The Sutra of Queen Śrīmālā of the Lion’s Roar

15,590 words

The Sutra of Queen Śrīmālā of the Lion’s Roar (Śrīmālādevī Siṃhanāda Sūtra) is a Mahayana text no longer extant in Sanskrit but preserved in both the Chinese and Tibetan Buddhist canons. It teaches the doctrines of Tathāgatagarbha and the One Vehicle (Skt. ekayāna), through the words of the Indian queen Śrīmālā....

Translator’s Introduction

The Sutra of Queen Śrīmālā of the Lion’s Roar (Śrmālādevīsiṃhanāda-sūtra) is a Mahayana text no longer extant in Sanskrit but preserved in both the Chinese and Tibetan Buddhist canons. This text is a unique development within the Buddhist tradition because of its egalitarian and generous view concerning women, portraying, on the one hand, the dignity and wisdom of a laywoman and her concern for all beings, and, on the other, the role of woman as philosopher and teacher. The major philosophical emphases of the text are the theories of the “womb of the Buddha” (tathāgatagarbha) and the One Vehicle (ekayāna).

Because of the number of citations and references that are retained in Sanskrit Buddhist texts, the Śrmālādevīsiṃhanāda-sūtra seems to have been widely circulated at one time throughout India. The Chinese Buddhist canon has preserved two versions of the text: an earlier translation by Guṇabhadra (394-468), from which this English translation has been made, and a later translation by Bodhiruci (672-727).

The story of Queen Śrīmālā has a simple and beautiful theme, full of lush imagery and metaphors. The bodhisattva is the essential agent through whom living beings are instructed in the profound teaching of the tathāgatagarbha (“womb of the Buddha”). A future buddha who is still embracing the teachings and instructing others, Queen Śrīmālā becomes a bodhisattva who explains the doctrine of the tathāgatagarbha in the presence of the Buddha, after her parents send her a letter requesting that she study the teaching (Dharma). Awakening to the thought of enlightenment (bodhicitta), meditating upon the Buddha, she visualizes him and expresses the wish to follow the bodhisattva path. Receiving the prediction of her future buddhahood from the Buddha, she enters the path of the True Dharma and thus begins her bodhisattva practice.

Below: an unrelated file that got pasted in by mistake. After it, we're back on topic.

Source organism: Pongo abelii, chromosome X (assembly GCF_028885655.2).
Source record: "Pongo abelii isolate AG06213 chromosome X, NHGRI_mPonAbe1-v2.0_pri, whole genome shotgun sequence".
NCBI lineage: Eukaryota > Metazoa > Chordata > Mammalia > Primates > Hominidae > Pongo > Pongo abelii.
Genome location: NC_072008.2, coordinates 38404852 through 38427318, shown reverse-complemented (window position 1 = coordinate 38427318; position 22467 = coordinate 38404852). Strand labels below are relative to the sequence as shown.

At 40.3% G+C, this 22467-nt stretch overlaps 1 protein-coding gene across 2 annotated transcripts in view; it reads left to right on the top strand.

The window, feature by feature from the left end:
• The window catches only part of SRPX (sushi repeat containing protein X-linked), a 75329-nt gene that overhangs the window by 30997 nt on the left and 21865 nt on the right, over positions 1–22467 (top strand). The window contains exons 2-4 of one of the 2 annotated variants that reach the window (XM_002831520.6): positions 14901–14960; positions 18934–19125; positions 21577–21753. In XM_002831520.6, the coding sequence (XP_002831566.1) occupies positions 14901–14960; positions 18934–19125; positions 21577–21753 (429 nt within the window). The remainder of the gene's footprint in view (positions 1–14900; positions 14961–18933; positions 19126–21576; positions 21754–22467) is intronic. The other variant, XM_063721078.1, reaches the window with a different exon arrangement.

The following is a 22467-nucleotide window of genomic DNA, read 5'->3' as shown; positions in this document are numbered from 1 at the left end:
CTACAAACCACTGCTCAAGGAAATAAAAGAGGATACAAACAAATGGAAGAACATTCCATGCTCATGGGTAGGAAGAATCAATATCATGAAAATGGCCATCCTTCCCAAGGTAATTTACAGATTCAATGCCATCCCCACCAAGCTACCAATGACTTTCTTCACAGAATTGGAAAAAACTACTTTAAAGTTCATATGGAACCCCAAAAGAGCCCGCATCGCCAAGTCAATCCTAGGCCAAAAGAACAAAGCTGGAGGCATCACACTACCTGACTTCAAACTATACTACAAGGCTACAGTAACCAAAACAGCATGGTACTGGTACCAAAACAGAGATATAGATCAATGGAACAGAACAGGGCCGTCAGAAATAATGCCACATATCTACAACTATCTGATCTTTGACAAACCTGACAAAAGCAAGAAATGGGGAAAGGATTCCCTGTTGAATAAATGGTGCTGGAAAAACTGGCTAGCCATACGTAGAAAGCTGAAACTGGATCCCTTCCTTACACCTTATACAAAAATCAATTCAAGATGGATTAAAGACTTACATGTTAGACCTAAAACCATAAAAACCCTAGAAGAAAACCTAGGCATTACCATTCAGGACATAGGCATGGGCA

Queen Śrīmālā, who had the “lion’s roar”—or eloquence—of a buddha, first converts the women of her kingdom, then her husband, a non-Buddhist, and finally the men. Śrīmālā is praised for her intelligence and compassion, not for her beauty or wealth, which are implicit. She is proficient in explaining the Dharma and is charismatic, as are all the bodhisattvas throughout Buddhist literature. Queen Śrīmālā describes the True Dharma using four metaphors:

  1. the great cloud, which is the source of all good merits pouring forth on living beings;
  2. the great waters, which are the source for creating all good meritorious acts;
  3. the great earth, which carries all things just as the True Dharma supports all living things;
  4. and the four jewel storehouses, which are the four types of instructions that living beings accept and embrace.

The text raises the question of the possibility of female buddhas. This question had continually vexed Buddhist scholars and commentators, who attempted to come to terms with the possibility of a relationship between the notion of the ultimate spiritual perfection or buddhahood and the feminine. Such a relationship was viewed with ambivalence. This question was raised only by Mahayana Buddhists, particularly those who proclaimed the one path to universal buddha-hood. For these Buddhists, all men and women equally had the nature of the Buddha. If women were truly capable of having buddha-nature in this lifetime without denying their female gender, this would implicitly indicate that women were not biologically determined as religiously, psychologically, and physically inferior to men.

One popular theme in Mahayana Buddhist texts had been the teaching of transformation from female to male, providing a means, both literary and spiritual, for women to become bodhisattvas and buddhas. Other texts and commentaries suggest that there is no need to undergo a gender change through either vowing to despise the female nature or through rebirth as a male after death as a female.

The controversy that arose among scholars concerning Queen Śrīmālā’s level of spiritual attainment may reflect continual controversy among Buddhists with regard to the bodhisattva ideal and the image of buddhahood as female.

The entire tone of the text, in which the bodhisattva is the supporter, acceptor, and compassionate Dharma mother, suggests female imagery. The question of whether or not women were ever recognized as potential or imminent buddhas remains unanswered.



A comprehensive text that teaches the skillful means
of the One Vehicle. Translated from the Sanskrit by the
Central Indian Tripiṭaka Master Guṇabhadra in 435 C.E.

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